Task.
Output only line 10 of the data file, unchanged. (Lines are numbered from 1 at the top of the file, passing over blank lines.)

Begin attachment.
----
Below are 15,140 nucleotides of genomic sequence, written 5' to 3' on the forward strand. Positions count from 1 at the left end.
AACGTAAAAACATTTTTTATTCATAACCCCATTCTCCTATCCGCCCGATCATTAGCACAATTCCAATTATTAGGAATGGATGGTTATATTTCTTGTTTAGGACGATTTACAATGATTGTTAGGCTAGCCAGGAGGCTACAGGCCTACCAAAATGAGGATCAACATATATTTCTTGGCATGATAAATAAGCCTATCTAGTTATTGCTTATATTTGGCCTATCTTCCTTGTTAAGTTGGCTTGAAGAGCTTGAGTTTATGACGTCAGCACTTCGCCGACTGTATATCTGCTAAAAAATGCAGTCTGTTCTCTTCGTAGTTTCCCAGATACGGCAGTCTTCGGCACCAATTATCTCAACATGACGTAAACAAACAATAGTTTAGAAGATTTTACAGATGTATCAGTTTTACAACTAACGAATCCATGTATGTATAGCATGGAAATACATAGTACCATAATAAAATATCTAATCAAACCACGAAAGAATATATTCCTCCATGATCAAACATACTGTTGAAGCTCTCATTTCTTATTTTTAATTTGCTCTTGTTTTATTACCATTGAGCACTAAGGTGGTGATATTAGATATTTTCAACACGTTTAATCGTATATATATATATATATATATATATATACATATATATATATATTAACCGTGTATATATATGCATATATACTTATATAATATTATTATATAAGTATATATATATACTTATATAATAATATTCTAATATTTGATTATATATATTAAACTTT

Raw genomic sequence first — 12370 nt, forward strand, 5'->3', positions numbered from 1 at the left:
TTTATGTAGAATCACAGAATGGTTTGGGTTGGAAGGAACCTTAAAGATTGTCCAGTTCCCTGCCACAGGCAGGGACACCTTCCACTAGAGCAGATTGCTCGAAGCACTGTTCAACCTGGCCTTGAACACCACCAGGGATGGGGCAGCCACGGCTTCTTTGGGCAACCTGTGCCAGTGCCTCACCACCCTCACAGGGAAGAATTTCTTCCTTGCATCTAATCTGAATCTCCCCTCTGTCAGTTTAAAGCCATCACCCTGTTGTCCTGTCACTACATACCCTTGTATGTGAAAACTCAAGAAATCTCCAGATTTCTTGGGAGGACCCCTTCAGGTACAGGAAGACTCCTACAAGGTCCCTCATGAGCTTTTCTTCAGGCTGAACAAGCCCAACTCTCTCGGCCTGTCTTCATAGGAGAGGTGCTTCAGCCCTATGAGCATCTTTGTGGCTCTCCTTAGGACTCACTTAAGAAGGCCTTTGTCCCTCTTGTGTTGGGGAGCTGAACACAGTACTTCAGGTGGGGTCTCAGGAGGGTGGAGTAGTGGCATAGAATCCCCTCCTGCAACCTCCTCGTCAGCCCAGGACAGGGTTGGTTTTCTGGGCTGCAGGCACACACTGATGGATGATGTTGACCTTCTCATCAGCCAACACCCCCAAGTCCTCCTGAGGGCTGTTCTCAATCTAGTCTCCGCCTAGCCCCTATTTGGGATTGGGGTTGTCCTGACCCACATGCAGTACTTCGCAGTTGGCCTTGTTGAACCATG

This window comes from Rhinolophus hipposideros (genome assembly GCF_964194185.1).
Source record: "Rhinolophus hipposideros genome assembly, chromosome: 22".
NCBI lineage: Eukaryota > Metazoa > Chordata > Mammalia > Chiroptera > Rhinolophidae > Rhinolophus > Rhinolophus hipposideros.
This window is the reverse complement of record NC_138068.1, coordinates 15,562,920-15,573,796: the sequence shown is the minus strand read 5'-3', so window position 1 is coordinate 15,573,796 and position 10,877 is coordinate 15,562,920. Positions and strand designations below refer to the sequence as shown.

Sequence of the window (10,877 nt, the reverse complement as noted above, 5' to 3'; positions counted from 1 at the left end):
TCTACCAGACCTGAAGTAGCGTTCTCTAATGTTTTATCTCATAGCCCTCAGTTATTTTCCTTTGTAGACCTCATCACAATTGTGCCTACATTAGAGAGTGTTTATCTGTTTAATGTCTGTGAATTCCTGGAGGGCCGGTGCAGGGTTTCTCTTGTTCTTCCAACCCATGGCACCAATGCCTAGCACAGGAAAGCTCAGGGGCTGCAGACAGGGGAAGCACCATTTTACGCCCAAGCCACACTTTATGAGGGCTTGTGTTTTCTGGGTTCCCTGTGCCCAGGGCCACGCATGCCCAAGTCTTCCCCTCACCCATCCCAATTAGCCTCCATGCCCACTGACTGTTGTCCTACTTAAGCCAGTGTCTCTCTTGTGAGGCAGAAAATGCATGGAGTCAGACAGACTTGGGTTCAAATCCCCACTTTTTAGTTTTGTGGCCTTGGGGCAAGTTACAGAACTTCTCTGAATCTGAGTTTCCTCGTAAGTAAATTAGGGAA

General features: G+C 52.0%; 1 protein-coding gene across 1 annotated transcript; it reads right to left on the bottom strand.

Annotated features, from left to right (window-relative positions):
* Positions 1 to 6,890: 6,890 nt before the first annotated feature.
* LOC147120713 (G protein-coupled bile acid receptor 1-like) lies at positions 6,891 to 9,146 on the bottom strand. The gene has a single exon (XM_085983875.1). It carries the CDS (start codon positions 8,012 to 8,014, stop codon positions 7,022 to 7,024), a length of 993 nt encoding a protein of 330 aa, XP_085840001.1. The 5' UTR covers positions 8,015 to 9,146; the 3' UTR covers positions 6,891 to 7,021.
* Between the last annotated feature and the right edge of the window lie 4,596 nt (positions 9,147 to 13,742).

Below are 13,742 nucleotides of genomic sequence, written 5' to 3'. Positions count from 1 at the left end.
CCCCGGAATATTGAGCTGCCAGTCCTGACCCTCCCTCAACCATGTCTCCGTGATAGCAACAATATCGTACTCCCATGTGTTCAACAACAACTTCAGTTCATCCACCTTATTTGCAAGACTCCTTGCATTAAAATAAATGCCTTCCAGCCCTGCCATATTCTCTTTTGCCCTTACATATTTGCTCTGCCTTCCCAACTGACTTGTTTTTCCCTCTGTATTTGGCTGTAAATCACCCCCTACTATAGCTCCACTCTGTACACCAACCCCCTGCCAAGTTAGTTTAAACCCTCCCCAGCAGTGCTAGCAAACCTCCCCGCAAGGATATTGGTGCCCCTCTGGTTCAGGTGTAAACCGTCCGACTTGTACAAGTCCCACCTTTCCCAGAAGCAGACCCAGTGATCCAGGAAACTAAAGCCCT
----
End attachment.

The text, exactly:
TCTACCAGACCTGAAGTAGCGTTCTCTAATGTTTTATCTCATAGCCCTCAGTTATTTTCCTTTGTAGACCTCATCACAATTGTGCCTACATTAGAGAGTGTTTATCTGTTTAATGTCTGTGAATTCCTGGAGGGCCGGTGCAGGGTTTCTCTTGTTCTTCCAACCCATGGCACCAATGCCTAGCACAGGAAAGCTCAGGGGCTGCAGACAGGGGAAGCACCATTTTACGCCCAAGCCACACTTTATGAGGGCTTGTGTTTTCTGGGTTCCCTGTGCCCAGGGCCACGCATGCCCAAGTCTTCCCCTCACCCATCCCAATTAGCCTCCATGCCCACTGACTGTTGTCCTACTTAAGCCAGTGTCTCTCTTGTGAGGCAGAAAATGCATGGAGTCAGACAGACTTGGGTTCAAATCCCCACTTTTTAGTTTTGTGGCCTTGGGGCAAGTTACAGAACTTCTCTGAATCTGAGTTTCCTCGTAAGTAAATTAGGGAA